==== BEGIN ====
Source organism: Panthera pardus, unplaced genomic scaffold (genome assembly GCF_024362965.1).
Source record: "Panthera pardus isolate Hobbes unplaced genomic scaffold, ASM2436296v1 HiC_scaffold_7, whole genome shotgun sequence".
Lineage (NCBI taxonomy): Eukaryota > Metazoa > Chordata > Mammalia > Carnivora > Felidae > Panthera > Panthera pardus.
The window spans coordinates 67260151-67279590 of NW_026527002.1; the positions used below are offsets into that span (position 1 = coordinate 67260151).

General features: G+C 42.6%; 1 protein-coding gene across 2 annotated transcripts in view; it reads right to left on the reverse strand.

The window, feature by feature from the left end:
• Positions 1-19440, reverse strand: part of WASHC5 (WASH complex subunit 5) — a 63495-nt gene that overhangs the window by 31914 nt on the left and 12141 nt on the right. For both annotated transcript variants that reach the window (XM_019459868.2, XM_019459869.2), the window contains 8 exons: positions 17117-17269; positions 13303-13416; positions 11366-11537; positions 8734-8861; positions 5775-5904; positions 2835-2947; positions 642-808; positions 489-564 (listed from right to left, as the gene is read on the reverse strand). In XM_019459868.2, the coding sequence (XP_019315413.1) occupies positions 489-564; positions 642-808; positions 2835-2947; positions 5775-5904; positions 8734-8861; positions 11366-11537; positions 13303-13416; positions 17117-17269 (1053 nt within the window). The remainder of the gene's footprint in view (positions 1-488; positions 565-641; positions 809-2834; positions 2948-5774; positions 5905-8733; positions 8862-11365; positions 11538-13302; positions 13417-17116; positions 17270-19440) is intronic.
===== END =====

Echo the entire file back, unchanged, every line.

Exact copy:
Source organism: Panthera pardus, unplaced genomic scaffold (genome assembly GCF_024362965.1).
Source record: "Panthera pardus isolate Hobbes unplaced genomic scaffold, ASM2436296v1 HiC_scaffold_7, whole genome shotgun sequence".
Lineage (NCBI taxonomy): Eukaryota > Metazoa > Chordata > Mammalia > Carnivora > Felidae > Panthera > Panthera pardus.
The window spans coordinates 67260151-67279590 of NW_026527002.1; the positions used below are offsets into that span (position 1 = coordinate 67260151).

General features: G+C 42.6%; 1 protein-coding gene across 2 annotated transcripts in view; it reads right to left on the reverse strand.

The window, feature by feature from the left end:
• Positions 1-19440, reverse strand: part of WASHC5 (WASH complex subunit 5) — a 63495-nt gene that overhangs the window by 31914 nt on the left and 12141 nt on the right. For both annotated transcript variants that reach the window (XM_019459868.2, XM_019459869.2), the window contains 8 exons: positions 17117-17269; positions 13303-13416; positions 11366-11537; positions 8734-8861; positions 5775-5904; positions 2835-2947; positions 642-808; positions 489-564 (listed from right to left, as the gene is read on the reverse strand). In XM_019459868.2, the coding sequence (XP_019315413.1) occupies positions 489-564; positions 642-808; positions 2835-2947; positions 5775-5904; positions 8734-8861; positions 11366-11537; positions 13303-13416; positions 17117-17269 (1053 nt within the window). The remainder of the gene's footprint in view (positions 1-488; positions 565-641; positions 809-2834; positions 2948-5774; positions 5905-8733; positions 8862-11365; positions 11538-13302; positions 13417-17116; positions 17270-19440) is intronic.